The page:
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Headword: Εὐφορίων
Adler number: epsilon,3801
Translated headword: Euphorion, Euphorio
Vetting Status: high
Translation:
Son of Polymnestos; a Chalkidian, from Euboia,[1] a student of Lakydes[2] and Prytanis among the philosophers, and, among the poets,[3] of Archeboulos the Theran poet,[4] whose beloved he is said have have become. He was born in the 126th Olympiad, when also Pyrrhos was defeated by the Romans;[5] and he was honey-pale in appearance, fleshy and weak-limbed. When Nik[a]ia,[6] the wife of Alexander the son of Krateros, ruler of Euboia,[7] took a liking to him, he became extremely successful and went to Antiochos [III] the Great, who ruled in Syria, and was appointed by him to head the public library there. And when he died there he was buried in Apameia, or, as some say, in Antioch. Here are his books of epic: Hesiod; Mopsopia or Orderless Tales, [so called] for it contains miscellaneous stories; and 'Mopsopia' because Attica was previously called Mopsopia after Mopsopia the daughter of Okeanos,[8] and the story extends to Attica.[9] Thousands: it has a preface directed against those who stole from him money which he had put on deposit, so that they might pay the penalty, albeit at length; then he brings together oracles that have been fulfilled over a thousand years; there are 5 books, and the fifth [group of a] thousand has a title [as follows?].
"On oracles, how they are fulfilled over a thousand years".[10]
Greek Original:
Εὐφορίων, Πολυμνήστου, Χαλκιδεύς, ἀπὸ Εὐβοίας, μαθητὴς ἐν τοῖς φιλοσόφοις Λακύδου καὶ Πρυτάνιδος καὶ ἐν τοῖς ποιητικοῖς Ἀρχεβούλου τοῦ Θηραίου ποιητοῦ, οὗ καὶ ἐρώμενος λέγεται γενέσθαι. ἐγεννήθη δὲ ἐν τῇ ρκ#2# ὀλυμπιάδι, ὅτε καὶ Πύρρος ἡττήθη ὑπὸ Ῥωμαίων: καὶ ἐγένετο τὴν ἰδέαν μελίχρους, πολύσαρκος, κακοσκελής. τῆς Ἀλεξάνδρου, τοῦ βασιλεύσαντος Εὐβοίας, υἱοῦ δὲ Κρατεροῦ, γυναικὸς Νικίας στερξάσης αὐτόν, εὔπορος σφόδρα γεγονὼς ἦλθε πρὸς Ἀντίοχον τὸν μέγαν ἐν Συρίᾳ βασιλεύοντα καὶ προέστη ὑπ' αὐτοῦ τῆς ἐκεῖσε δημοσίας βιβλιοθήκης: καὶ τελευτήσας ἐκεῖσε τέθαπται ἐν Ἀπαμείᾳ, ὡς δέ τινες ἐν Ἀντιοχείᾳ. βιβλία δὲ αὐτοῦ ἐπικὰ ταῦτα: Ἡσίοδος: Μοψοπία ἢ Ἄτακτα: ἔχει γὰρ συμμιγεῖς ἱστορίας, Μοψοπία δέ, ὅτι ἡ Ἀττικὴ τὸ πρὶν Μοψοπία ἐκαλεῖτο ἀπὸ τῆς Ὠκεανοῦ θυγατρὸς Μοψοπίας, καὶ ὁ λόγος τοῦ ποιήματος ἀποτείνεται εἰς τὴν Ἀττικήν: Χιλιάδες: ἔχει δὲ ὑπόθεσιν εἰς τοὺς ἀποστερήσαντας αὐτὸν χρήματα, ἃ παρέθετο, ὡς δίκην δοῖεν κἂν εἰς μακράν: εἶτα συνάγει διὰ χιλίων ἐτῶν χρησμοὺς ἀποτελεσθέντας: εἰσὶ δὲ βιβλία ε#, ἐπιγράφεται δὲ ἡ πέμπτη χιλιάς. περὶ χρησμῶν, ὡς διὰ χιλίων ἐτῶν ἀποτελοῦνται.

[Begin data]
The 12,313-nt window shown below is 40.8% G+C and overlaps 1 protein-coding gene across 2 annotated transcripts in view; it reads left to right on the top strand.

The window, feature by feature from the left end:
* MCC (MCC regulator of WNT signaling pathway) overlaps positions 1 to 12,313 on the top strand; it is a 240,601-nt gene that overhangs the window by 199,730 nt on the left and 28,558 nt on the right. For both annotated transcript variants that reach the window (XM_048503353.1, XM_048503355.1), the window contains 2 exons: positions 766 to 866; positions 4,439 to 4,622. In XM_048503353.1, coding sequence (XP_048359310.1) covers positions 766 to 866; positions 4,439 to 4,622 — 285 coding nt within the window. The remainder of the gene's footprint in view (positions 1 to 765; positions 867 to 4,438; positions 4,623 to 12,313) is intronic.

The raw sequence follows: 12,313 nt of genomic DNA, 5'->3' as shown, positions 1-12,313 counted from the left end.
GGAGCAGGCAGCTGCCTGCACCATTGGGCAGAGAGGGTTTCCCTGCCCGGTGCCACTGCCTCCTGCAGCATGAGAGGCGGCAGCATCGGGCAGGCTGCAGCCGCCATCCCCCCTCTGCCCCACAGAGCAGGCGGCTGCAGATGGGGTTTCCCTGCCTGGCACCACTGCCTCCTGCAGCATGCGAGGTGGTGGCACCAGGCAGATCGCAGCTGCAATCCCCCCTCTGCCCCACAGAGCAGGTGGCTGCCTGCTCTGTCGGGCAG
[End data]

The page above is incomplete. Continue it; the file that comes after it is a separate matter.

Notes:
See generally F.J. Williams in OCD(4) s.v. Euphorion(2). [For Euphorion(1) see epsilon 3800.]
[1] The geographical specificity is needed because there were three cities of that name.
[2] lambda 72.
[3] Or: in matters of poetry.
[4] Obscure; known only in this capacity.
[5] 272 BCE. (The 126th Olympiad actually covers 276-273.)
[6] Name transmitted here as Nikia; Nikaia is Bernhardy's correction (noted but not followed by Adler).
[7] OCD(4) s.v. Alexander(9).
[8] Strabo (9.1.18, 9.5.22) and Stephanus of Byzantium say 'from Mopsopos'.
[9] Ruhnken, as Adler notes, proposed emending this to 'to Antiochus'.
[10] This actual title (if such it is) is lacking, Adler notes, in some mss and placed elsewhere in others.
Keywords: biography; children; chronology; daily life; economics; epic; ethics; gender and sexuality; geography; history; law; medicine; mythology; philosophy; poetry; politics; religion; women
Translated by: William Hutton on 10 February 2008@09:17:20.
Vetted by:
David Whitehead (augmented notes and keywords; tweaks) on 10 February 2008@09:38:44.
David Whitehead (more notes; cosmetics) on 16 November 2012@04:54:59.
David Whitehead (updated 2 refs) on 3 August 2014@09:04:16.

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